Stay tuned for more information about the Seattle Quare Arts Program on the LHPAI blog.

Mother of George, Closing Night, Sunday May 4

Mother of George copy

Is it fair to heap the pressure to bare a male child on a woman in a non-traditional society who is having trouble conceiving? In Andrew Dosunmu’s Mother of George we see this story play out not only between man and wife but between families all of whom are invested in the conception and subsequent birth of a male child.

Brought to life by the brilliantly talented Issach de Bankolé, made famous by director Jim Jarmusch, we witness on screen moments that are at times so private we feel like voyeurs. What does it mean to replicate traditional mores and values in a so-called modern environment? What are the choices available to a young married woman facing these challenges? Dosunmu’s film leads us into a world that may be unfamiliar due to tradition, but that is actually quite recognizable as an issue that young couples face every day.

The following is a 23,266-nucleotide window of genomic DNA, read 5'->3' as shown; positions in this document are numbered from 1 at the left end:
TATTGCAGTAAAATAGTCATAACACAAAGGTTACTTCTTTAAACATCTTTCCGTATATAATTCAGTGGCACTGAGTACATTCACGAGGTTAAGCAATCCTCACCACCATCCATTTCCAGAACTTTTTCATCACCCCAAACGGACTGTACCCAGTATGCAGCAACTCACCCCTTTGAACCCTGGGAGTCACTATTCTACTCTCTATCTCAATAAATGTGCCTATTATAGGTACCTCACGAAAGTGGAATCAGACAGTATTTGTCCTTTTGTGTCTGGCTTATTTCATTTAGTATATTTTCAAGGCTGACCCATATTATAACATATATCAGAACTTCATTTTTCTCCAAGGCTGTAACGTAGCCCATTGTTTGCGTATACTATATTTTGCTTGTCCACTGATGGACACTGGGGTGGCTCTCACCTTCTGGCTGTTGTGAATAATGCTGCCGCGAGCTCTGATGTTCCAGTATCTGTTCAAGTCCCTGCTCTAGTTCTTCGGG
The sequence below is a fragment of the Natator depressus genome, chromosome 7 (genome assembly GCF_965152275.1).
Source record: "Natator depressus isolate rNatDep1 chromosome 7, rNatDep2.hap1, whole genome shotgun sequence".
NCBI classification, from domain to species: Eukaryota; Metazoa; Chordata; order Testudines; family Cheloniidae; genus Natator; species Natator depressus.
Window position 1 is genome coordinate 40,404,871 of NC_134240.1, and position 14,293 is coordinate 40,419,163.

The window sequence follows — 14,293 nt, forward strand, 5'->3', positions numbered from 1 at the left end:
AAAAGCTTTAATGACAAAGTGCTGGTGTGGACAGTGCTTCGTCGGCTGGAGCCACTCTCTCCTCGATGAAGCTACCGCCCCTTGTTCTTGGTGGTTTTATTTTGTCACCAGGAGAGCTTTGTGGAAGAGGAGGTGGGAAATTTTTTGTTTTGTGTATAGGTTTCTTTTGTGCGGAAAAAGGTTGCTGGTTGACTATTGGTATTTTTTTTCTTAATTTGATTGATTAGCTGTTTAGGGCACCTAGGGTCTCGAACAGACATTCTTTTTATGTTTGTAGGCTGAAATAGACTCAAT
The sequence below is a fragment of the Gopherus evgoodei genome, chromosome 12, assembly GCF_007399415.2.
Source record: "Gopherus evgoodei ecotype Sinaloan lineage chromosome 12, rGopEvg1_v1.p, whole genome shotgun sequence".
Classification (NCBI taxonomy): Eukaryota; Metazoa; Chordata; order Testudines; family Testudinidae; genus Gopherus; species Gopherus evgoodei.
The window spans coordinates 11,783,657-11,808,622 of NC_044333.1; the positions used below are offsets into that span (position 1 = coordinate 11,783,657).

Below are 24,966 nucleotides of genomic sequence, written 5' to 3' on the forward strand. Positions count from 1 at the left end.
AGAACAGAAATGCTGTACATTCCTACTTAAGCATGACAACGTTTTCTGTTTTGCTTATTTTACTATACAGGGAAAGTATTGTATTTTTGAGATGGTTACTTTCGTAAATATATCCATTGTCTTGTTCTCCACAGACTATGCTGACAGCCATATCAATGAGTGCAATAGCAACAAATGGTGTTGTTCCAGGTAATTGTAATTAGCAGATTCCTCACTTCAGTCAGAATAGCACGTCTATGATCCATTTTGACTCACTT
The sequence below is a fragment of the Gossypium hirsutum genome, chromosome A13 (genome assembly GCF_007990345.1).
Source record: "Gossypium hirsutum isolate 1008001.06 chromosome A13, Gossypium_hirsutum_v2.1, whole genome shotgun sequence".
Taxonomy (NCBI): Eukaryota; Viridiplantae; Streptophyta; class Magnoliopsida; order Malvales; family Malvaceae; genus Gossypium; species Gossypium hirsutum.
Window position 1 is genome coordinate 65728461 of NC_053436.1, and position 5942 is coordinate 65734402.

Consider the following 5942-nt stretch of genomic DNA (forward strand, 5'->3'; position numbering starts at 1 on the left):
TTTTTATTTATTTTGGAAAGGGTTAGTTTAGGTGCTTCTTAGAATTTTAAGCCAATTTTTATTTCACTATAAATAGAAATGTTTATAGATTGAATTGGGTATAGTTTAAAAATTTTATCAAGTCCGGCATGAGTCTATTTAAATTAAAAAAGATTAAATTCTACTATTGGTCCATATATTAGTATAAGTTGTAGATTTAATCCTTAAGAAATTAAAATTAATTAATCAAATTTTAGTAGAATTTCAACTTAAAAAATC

Mother of George screens closing night, Sunday May 4, at 7 pm. Check out the trailer and get your tickets here.

Stay tuned to regular updates to the schedule and special events by visiting our web site and connecting with us through Twitter and Facebook. When you post to social media use our official hash tag which is #LHAAFF2014. Join us tonight, opening night at 6:30 pm for the screening of They Die By Dawn with special guest and filmmaker Jeymes Samuels. Immediately following the film is a filmmaker talk back and reception with music provided by DJ SASSY BLACK (Cat of THEESatisfaction)

Film passes give you greater access to LHAAFF. We offer an All Access Pass ($150) and a Friends of LHPAI Pass ($50). Tickets for individual screenings can be purchased by visiting our dedicated 2014 LHAAFF Brown Paper Tickets page.

See you at the movies!